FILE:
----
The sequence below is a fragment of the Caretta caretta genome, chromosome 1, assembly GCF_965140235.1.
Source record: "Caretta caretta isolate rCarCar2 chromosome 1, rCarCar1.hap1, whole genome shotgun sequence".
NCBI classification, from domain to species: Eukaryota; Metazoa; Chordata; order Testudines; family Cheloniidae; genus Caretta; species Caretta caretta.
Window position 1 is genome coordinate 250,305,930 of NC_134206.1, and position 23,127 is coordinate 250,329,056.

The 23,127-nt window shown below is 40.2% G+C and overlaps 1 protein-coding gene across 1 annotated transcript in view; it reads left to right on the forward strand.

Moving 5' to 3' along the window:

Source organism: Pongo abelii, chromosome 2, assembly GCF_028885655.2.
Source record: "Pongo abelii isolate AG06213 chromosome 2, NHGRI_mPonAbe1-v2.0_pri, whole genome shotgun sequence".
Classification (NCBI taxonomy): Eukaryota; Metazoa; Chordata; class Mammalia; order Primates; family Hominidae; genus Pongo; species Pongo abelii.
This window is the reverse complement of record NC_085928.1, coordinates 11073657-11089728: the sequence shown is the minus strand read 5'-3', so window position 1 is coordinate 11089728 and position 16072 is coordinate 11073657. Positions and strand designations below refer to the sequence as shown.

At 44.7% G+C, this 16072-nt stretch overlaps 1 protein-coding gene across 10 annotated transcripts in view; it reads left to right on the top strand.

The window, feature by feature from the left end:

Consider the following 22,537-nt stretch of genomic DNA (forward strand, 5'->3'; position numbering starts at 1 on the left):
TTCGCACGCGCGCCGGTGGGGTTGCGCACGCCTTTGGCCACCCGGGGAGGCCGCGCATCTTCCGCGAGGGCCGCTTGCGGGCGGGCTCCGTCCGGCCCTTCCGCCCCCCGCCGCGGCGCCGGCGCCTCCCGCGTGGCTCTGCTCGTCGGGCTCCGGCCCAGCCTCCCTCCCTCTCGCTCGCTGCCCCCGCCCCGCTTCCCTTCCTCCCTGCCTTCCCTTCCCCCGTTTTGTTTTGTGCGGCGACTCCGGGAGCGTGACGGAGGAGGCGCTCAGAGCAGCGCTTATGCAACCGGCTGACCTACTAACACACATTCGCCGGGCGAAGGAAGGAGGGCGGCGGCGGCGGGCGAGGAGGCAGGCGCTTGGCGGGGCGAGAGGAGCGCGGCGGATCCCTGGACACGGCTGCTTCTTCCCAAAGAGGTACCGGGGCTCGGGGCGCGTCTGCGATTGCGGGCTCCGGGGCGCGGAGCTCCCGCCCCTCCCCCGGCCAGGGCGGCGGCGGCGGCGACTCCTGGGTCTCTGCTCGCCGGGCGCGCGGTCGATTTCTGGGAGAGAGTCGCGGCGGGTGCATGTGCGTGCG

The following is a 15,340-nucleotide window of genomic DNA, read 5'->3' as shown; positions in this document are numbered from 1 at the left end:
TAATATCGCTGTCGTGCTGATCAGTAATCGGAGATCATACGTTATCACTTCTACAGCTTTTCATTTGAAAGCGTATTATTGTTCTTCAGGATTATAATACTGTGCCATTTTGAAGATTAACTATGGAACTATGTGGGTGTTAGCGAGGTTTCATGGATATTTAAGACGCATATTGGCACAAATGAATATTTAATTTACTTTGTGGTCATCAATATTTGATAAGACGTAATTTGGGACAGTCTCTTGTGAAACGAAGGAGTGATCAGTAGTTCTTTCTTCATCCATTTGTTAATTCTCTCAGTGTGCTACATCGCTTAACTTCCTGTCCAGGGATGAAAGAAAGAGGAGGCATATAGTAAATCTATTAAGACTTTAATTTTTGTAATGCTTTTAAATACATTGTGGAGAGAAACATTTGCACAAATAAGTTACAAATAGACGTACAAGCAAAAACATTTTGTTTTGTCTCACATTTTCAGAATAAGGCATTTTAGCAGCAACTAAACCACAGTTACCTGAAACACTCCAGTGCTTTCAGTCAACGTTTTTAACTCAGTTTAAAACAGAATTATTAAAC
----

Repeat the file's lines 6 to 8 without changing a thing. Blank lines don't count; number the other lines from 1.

Moving 5' to 3' along the window:

Source organism: Pongo abelii, chromosome 2, assembly GCF_028885655.2.
Source record: "Pongo abelii isolate AG06213 chromosome 2, NHGRI_mPonAbe1-v2.0_pri, whole genome shotgun sequence".